Wizards general manager Tommy Sheppard, speaking to reporters last week, shared a bit of a “dad” joke — he is a father of seven, after all. Sheppard noted dryly that maybe it’s time basketball rechristened the point guard position, updating to something more applicable to the modern game — like “points guard.”
“A lot of guards now are looking to score first,” Sheppard said.
OK, so maybe the zinger needs some work, but if you’re tempted to tell Sheppard to stick to his day job, know this: Sheppard’s day job actually involves finding the Wizards a new point guard this offseason.
In a crucial offseason for Washington, one of Sheppard’s biggest priorities is landing a backcourt partner who can play next to star Bradley Beal — that is, if Beal re-signs this summer, as expected.
The help-wanted sign has been out since Washington traded Spencer Dinwiddie in February as Sheppard punted on the experiment just months into a three-year, $54 million contract for Dinwiddie.
Dinwiddie, for those who don’t recall, was the Wizards’ intended replacement for Russell Westbrook. The Wizards acquired the former Brooklyn Net in the deal that sent Westbrook to the Los Angeles Lakers last year. But Dinwiddie ultimately played just 44 games for Washington, proving to be an awkward fit with Beal among other issues.
To close the season, the Wizards relied on Ish Smith, Tomas Satoransky and occasionally Raul Neto to run the offense. But Sheppard knows none of those players are long-term solutions, putting point guard near the top of the list of holes to fill.
“The opportunity to look at a lot of point guards wasn’t my intention this year,” Sheppard said. “We thought we had, starting out the season, this was the direction we were going to go (with Dinwiddie), but life happens and you pivot.”
Sheppard called himself a traditionalist: He said he likes point guards who can set the offense, get everyone involved and move the ball. The executive added he would also like Washington’s next point guard to be able to contain the dribble on defense and prevent his matchup from getting to the paint — areas the team struggled in over the last few years.
Washington’s last few point guards haven’t exactly fit that vision. Before Dinwiddie — more of a scoring type — Washington had John Wall and Westbrook. Both could set up their teammates with precise passing, but they were more than comfortable taking a game over on the offensive end. Neither player is known for their defense, either, though Wall made an All-Defense team in 2014-15.
So who could fill the void for Washington? Ironically, Wall and Westbrook have both been floated as possible options because of their respective situations. Westbrook is coming off a disastrous stint with the Lakers and will likely be traded, while Wall did not suit up at all last season for the Houston Rockets as the two sides could not agree on a role for him. Westbrook and Wall each have player options for $47 million that will be picked up, but both could possibly become eventual buyout candidates.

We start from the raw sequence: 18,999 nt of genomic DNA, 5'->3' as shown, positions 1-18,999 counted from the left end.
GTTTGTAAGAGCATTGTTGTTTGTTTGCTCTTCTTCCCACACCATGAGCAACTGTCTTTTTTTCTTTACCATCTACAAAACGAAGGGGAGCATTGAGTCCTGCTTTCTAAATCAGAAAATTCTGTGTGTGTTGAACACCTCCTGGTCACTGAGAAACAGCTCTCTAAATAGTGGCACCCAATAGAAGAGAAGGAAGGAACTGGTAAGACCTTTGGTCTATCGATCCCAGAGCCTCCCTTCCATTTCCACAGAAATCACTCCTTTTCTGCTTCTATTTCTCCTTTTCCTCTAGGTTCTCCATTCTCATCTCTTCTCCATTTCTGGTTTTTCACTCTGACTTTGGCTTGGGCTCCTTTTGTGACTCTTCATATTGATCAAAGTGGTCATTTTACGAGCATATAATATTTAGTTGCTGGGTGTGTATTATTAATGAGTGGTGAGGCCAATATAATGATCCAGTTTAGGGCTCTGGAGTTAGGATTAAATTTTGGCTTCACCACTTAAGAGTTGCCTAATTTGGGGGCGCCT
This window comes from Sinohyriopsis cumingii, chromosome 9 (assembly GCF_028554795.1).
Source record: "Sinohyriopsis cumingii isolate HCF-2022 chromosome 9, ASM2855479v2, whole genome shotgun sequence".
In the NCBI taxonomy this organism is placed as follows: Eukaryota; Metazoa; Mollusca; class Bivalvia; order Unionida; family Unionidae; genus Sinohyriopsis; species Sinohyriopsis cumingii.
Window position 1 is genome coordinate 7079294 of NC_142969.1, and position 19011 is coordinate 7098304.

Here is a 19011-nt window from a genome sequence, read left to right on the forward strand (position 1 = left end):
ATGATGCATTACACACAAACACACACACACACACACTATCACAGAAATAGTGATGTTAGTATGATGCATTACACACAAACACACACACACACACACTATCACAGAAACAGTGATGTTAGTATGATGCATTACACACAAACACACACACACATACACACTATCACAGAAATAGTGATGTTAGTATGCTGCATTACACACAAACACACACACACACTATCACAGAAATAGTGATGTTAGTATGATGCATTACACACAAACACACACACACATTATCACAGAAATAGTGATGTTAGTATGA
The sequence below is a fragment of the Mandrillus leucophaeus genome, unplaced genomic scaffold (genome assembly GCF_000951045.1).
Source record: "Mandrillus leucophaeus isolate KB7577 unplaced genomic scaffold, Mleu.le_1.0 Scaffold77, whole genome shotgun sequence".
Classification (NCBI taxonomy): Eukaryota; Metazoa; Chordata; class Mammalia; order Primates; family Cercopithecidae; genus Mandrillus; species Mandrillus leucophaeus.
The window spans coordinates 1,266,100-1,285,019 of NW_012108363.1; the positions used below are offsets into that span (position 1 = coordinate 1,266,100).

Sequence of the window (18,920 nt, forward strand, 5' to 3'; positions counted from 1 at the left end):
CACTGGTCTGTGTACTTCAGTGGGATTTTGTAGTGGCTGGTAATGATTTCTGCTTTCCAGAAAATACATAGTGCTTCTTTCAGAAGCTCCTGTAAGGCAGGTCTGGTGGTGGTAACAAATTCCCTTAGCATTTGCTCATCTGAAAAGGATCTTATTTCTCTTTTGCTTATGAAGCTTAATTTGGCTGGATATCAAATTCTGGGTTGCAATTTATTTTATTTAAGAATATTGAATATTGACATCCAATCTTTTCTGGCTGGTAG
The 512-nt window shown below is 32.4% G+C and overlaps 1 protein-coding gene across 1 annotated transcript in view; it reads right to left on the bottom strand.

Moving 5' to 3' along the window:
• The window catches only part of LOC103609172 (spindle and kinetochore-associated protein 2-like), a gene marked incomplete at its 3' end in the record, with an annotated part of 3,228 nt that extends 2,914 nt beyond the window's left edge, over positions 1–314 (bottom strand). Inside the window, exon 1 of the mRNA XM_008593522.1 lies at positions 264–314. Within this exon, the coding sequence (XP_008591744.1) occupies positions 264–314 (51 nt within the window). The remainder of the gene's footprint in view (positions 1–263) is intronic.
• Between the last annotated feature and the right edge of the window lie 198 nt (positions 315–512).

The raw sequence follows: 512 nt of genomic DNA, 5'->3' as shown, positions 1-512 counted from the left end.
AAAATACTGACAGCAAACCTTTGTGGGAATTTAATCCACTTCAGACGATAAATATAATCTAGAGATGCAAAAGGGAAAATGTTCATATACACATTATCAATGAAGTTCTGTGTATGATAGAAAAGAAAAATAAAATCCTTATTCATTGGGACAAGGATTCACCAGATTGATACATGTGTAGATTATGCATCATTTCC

The Athletic reported in March that Wall “would welcome a return” to the Wizard, which is something he discussed with people close to him.
The bigger question, of course, is whether the Wizards would be as open to the idea. Remember, Washington granted Wall’s trade demand prior to moving him for Westbrook and was reportedly fed up with him after a video emerged of the point guard throwing up gang signs at a party months earlier. There could also be skepticism about whether Wall would truly accept a lesser role this time around with Beal, Kristpas Porizingis and Kyle Kuzma as the team’s main scoring options.
If reunions are off the table, that leaves the Wizards to explore the draft, free agency or the trade market. Sheppard told The Team 980 that he doesn’t expect a rookie point guard to start for Washington next season, which makes drafting one in the lottery perhaps less likely.
This year’s free-agent class has some notable veterans like Ricky Rubio and Dennis Schröder, though the Wizards will already be against the cap when factoring in Beal’s new contract and other existing deals like Porzingis’ max salary. If Washington does want to spend in free agency, it will likely have its full non-taxpayer midlevel exception available that’s worth around $10.3 million.
As for trades, it’s unclear what veteran might be available on the market. The Pacers are rebuilding, so perhaps former Virginia standout Malcolm Brogdon could be had. But in order to do so, the Wizards would likely have to give up some of their young talent like Corey Kispert, Deni Avdija or Rui Hachimura — something they’ve been against doing so far.
“We’re going to exhaust every avenue to help ourselves with that position,” Sheppard said.